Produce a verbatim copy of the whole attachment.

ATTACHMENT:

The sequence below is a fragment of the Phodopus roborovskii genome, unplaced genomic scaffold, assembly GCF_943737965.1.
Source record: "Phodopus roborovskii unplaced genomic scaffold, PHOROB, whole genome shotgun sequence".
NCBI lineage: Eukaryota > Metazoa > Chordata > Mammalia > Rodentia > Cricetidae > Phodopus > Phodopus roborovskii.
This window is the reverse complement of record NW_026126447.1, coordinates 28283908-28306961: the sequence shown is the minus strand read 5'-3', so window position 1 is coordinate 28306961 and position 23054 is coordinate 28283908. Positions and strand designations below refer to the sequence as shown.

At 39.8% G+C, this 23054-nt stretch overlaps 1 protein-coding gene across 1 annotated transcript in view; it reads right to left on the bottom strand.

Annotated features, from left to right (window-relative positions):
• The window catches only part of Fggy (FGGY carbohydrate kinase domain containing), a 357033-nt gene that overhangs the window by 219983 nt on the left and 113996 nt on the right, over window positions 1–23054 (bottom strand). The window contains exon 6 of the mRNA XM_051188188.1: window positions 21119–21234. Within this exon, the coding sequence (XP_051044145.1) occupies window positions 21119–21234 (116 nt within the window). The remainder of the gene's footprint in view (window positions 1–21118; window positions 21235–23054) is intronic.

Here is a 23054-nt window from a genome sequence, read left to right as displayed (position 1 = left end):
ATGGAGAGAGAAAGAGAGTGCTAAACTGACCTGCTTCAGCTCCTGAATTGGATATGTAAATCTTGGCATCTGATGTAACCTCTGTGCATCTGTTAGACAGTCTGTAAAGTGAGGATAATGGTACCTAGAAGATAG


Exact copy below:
The sequence below is a fragment of the Phodopus roborovskii genome, unplaced genomic scaffold, assembly GCF_943737965.1.
Source record: "Phodopus roborovskii unplaced genomic scaffold, PHOROB, whole genome shotgun sequence".
NCBI lineage: Eukaryota > Metazoa > Chordata > Mammalia > Rodentia > Cricetidae > Phodopus > Phodopus roborovskii.
This window is the reverse complement of record NW_026126447.1, coordinates 28283908-28306961: the sequence shown is the minus strand read 5'-3', so window position 1 is coordinate 28306961 and position 23054 is coordinate 28283908. Positions and strand designations below refer to the sequence as shown.

At 39.8% G+C, this 23054-nt stretch overlaps 1 protein-coding gene across 1 annotated transcript in view; it reads right to left on the bottom strand.

Annotated features, from left to right (window-relative positions):
• The window catches only part of Fggy (FGGY carbohydrate kinase domain containing), a 357033-nt gene that overhangs the window by 219983 nt on the left and 113996 nt on the right, over window positions 1–23054 (bottom strand). The window contains exon 6 of the mRNA XM_051188188.1: window positions 21119–21234. Within this exon, the coding sequence (XP_051044145.1) occupies window positions 21119–21234 (116 nt within the window). The remainder of the gene's footprint in view (window positions 1–21118; window positions 21235–23054) is intronic.

Here is a 23054-nt window from a genome sequence, read left to right as displayed (position 1 = left end):
ATGGAGAGAGAAAGAGAGTGCTAAACTGACCTGCTTCAGCTCCTGAATTGGATATGTAAATCTTGGCATCTGATGTAACCTCTGTGCATCTGTTAGACAGTCTGTAAAGTGAGGATAATGGTACCTAGAAGATAG